The intention of this section is to assist walkers define where accommodation is available in relationship to likely end points for all of the sections of the long distance route.
On this long distances way it is effectively unnecessary as there is never more than a few miles from one community to the next. The only points where you need to be prepared for a longer stretch without passing a community is Crail to Kingsbarns and Leuchars to Tayport.

To link for suggestions on service providers click on accommodation, or transport & bag carrying provision.

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Transport Options
To and from Start and End Points

North Queensferry can be accessed easily by way of air, bus, and rail. Sadly SuperFast Ferry between Rosyth Ferry Terminal and Zeebrugge is no longer operational.

Air connections are via Edinburgh International Airport followed by a 15 minute taxi ride to North Queensferry.
The community has a station very close to the starting point and is the first station on the north side of the Forth Railway Bridge. Do note that not all trains stop here and the more likely stop for express trains is Inverkeithing, only a short taxi ride from North Queensferry. Via these stations there are links north to Aberdeen and Dundee and south to Edinburgh with connections throughout the UK.
There are a number of Inter City and Mega buses passing through the "Ferry Toll" bus terminusthis being located between North Queensferry and Inverkeithing.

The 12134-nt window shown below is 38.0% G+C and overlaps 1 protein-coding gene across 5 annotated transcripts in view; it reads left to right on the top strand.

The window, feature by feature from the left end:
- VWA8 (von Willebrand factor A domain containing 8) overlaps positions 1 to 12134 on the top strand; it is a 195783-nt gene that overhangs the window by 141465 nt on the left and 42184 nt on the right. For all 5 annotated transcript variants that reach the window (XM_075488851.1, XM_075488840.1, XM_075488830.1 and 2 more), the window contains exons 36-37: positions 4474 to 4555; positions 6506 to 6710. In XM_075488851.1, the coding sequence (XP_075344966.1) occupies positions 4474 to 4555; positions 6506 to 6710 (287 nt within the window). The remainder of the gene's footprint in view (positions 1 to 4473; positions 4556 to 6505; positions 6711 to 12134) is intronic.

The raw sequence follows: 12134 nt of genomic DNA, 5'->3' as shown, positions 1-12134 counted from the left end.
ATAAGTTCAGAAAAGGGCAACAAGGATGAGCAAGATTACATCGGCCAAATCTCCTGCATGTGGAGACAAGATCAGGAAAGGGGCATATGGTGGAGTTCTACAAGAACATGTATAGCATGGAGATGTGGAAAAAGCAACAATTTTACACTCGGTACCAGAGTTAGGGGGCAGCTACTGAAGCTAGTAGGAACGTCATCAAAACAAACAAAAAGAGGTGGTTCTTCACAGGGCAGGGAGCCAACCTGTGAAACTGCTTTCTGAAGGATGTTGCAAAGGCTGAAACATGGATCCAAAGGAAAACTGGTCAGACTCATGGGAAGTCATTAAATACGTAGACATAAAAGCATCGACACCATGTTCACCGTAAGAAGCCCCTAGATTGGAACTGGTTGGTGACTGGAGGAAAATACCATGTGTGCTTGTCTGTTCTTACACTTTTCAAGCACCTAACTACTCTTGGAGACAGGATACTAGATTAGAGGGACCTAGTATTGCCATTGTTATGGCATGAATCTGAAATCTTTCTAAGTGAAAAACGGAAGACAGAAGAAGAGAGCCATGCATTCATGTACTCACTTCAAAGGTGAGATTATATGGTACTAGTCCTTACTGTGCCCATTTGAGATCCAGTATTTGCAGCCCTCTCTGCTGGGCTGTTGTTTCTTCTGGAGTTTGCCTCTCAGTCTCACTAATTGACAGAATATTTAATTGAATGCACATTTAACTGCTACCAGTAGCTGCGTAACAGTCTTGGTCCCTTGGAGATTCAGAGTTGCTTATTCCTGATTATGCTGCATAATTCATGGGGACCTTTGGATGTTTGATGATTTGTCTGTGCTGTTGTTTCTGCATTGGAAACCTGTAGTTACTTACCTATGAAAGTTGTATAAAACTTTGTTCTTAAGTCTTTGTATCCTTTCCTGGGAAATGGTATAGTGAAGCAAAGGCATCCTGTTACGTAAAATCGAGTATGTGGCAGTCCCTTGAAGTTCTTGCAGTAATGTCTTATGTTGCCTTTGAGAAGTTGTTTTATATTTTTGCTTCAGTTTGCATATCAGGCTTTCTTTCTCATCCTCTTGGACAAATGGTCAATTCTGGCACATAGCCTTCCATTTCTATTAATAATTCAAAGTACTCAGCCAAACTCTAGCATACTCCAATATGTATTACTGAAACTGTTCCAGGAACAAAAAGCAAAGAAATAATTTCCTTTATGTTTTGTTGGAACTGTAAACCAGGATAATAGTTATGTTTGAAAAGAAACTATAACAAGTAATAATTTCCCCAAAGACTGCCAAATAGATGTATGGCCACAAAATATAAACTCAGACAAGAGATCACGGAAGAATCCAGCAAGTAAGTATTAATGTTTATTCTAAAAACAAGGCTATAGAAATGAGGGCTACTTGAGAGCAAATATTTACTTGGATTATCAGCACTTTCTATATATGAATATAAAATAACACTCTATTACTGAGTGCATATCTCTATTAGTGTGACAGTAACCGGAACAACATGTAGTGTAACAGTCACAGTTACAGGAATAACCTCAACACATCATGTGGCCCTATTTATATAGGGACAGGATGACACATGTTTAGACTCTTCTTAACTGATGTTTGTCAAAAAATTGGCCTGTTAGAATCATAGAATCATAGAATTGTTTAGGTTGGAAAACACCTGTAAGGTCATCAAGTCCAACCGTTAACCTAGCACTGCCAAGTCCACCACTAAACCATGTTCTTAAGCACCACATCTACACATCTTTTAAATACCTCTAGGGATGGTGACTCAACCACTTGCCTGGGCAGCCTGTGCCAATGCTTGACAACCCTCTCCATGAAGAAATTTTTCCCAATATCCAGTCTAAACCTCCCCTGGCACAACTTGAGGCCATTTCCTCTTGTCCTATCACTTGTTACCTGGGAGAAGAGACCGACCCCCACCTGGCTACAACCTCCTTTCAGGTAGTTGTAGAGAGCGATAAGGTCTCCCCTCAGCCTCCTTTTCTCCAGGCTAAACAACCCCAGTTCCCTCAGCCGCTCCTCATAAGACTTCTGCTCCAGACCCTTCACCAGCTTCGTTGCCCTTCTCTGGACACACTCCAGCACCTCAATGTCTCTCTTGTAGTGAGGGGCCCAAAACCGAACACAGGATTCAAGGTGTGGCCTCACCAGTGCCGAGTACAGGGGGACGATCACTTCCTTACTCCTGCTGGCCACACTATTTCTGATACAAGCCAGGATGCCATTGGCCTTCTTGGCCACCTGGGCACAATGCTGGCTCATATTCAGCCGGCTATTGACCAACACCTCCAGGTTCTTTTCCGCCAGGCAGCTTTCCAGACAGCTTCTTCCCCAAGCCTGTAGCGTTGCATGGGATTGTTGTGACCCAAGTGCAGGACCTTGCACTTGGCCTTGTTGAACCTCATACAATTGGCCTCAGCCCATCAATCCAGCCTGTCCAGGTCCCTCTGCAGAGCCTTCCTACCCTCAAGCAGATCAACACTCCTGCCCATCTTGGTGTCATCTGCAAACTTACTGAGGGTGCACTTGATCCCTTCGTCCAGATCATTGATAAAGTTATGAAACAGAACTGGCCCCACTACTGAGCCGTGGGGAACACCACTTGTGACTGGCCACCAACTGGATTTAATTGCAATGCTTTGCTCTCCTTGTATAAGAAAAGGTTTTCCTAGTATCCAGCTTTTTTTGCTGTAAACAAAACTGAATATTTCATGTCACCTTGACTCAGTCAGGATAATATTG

Newport-on-Tay is accessed from Dundee by way of a local or express bus services. Some of the services access the centre of Newport-on-Tay while others run to and from the eastern end of the community near to the Tay Road Bridge, some 10 minutes walk from the end/start point of the Path.
The travel time is between 20 and 30 minutes from the centre of Newport to the centre of Dundee. There is a good service and several will run in any hour.
The bus numbers are:

  • Strathtay Bus No 77
  • Stagecoach Fife nos 69, X54
  • Moffat & Williamson No 92
Once in Dundee or to arrive in Dundee there are limited domestic air services, frequent rail services both north or south on the East Coast Aberdeen to Edinburgh line and to and from Glasgow, as well as express coaches to and from Aberdeen, Edinburgh and Glasgow.

Linking start and end points

This is generally not a difficult connection taking between 1½ to 2½ hours dependent on the route taken. There is not however a direct route, all require some level of transport change.